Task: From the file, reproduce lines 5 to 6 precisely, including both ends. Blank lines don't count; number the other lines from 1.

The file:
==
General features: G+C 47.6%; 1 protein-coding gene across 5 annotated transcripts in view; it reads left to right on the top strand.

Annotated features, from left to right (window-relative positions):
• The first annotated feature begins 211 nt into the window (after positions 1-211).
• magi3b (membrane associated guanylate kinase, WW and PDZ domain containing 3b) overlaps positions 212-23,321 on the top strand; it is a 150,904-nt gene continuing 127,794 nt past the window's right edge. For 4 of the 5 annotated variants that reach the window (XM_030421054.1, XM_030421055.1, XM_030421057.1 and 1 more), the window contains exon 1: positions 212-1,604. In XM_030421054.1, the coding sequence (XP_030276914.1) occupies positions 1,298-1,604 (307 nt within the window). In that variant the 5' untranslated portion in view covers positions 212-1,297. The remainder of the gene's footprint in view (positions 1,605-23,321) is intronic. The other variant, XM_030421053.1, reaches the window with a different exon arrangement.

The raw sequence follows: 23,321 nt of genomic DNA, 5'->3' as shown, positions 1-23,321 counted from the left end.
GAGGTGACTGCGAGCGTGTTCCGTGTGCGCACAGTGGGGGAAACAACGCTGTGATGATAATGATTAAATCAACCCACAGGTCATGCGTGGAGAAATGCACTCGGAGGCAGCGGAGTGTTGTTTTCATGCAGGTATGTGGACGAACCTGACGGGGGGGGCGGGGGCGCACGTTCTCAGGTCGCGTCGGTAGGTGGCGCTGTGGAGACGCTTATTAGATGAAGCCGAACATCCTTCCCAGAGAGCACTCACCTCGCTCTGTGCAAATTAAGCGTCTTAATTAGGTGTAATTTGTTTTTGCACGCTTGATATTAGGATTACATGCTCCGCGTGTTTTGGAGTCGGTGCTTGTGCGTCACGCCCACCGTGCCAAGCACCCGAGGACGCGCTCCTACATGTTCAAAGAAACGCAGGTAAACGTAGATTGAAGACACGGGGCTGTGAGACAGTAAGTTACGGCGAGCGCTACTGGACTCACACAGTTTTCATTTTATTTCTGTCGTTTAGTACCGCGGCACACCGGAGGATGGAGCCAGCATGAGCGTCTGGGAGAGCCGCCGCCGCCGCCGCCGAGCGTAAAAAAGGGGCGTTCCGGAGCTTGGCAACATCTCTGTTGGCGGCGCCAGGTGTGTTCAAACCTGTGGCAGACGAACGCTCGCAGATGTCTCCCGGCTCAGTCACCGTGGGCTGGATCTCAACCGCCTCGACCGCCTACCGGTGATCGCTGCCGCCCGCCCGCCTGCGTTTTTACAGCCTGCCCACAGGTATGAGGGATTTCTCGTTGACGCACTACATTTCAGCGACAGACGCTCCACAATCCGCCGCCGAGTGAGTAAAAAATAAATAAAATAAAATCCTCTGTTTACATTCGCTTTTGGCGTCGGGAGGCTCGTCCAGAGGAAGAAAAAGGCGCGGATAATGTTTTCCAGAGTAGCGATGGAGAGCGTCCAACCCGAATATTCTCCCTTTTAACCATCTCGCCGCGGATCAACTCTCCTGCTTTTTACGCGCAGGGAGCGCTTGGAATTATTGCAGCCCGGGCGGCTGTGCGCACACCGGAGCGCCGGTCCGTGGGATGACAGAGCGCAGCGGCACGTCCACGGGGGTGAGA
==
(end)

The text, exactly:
The raw sequence follows: 23,321 nt of genomic DNA, 5'->3' as shown, positions 1-23,321 counted from the left end.
GAGGTGACTGCGAGCGTGTTCCGTGTGCGCACAGTGGGGGAAACAACGCTGTGATGATAATGATTAAATCAACCCACAGGTCATGCGTGGAGAAATGCACTCGGAGGCAGCGGAGTGTTGTTTTCATGCAGGTATGTGGACGAACCTGACGGGGGGGGCGGGGGCGCACGTTCTCAGGTCGCGTCGGTAGGTGGCGCTGTGGAGACGCTTATTAGATGAAGCCGAACATCCTTCCCAGAGAGCACTCACCTCGCTCTGTGCAAATTAAGCGTCTTAATTAGGTGTAATTTGTTTTTGCACGCTTGATATTAGGATTACATGCTCCGCGTGTTTTGGAGTCGGTGCTTGTGCGTCACGCCCACCGTGCCAAGCACCCGAGGACGCGCTCCTACATGTTCAAAGAAACGCAGGTAAACGTAGATTGAAGACACGGGGCTGTGAGACAGTAAGTTACGGCGAGCGCTACTGGACTCACACAGTTTTCATTTTATTTCTGTCGTTTAGTACCGCGGCACACCGGAGGATGGAGCCAGCATGAGCGTCTGGGAGAGCCGCCGCCGCCGCCGCCGAGCGTAAAAAAGGGGCGTTCCGGAGCTTGGCAACATCTCTGTTGGCGGCGCCAGGTGTGTTCAAACCTGTGGCAGACGAACGCTCGCAGATGTCTCCCGGCTCAGTCACCGTGGGCTGGATCTCAACCGCCTCGACCGCCTACCGGTGATCGCTGCCGCCCGCCCGCCTGCGTTTTTACAGCCTGCCCACAGGTATGAGGGATTTCTCGTTGACGCACTACATTTCAGCGACAGACGCTCCACAATCCGCCGCCGAGTGAGTAAAAAATAAATAAAATAAAATCCTCTGTTTACATTCGCTTTTGGCGTCGGGAGGCTCGTCCAGAGGAAGAAAAAGGCGCGGATAATGTTTTCCAGAGTAGCGATGGAGAGCGTCCAACCCGAATATTCTCCCTTTTAACCATCTCGCCGCGGATCAACTCTCCTGCTTTTTACGCGCAGGGAGCGCTTGGAATTATTGCAGCCCGGGCGGCTGTGCGCACACCGGAGCGCCGGTCCGTGGGATGACAGAGCGCAGCGGCACGTCCACGGGGGTGAGA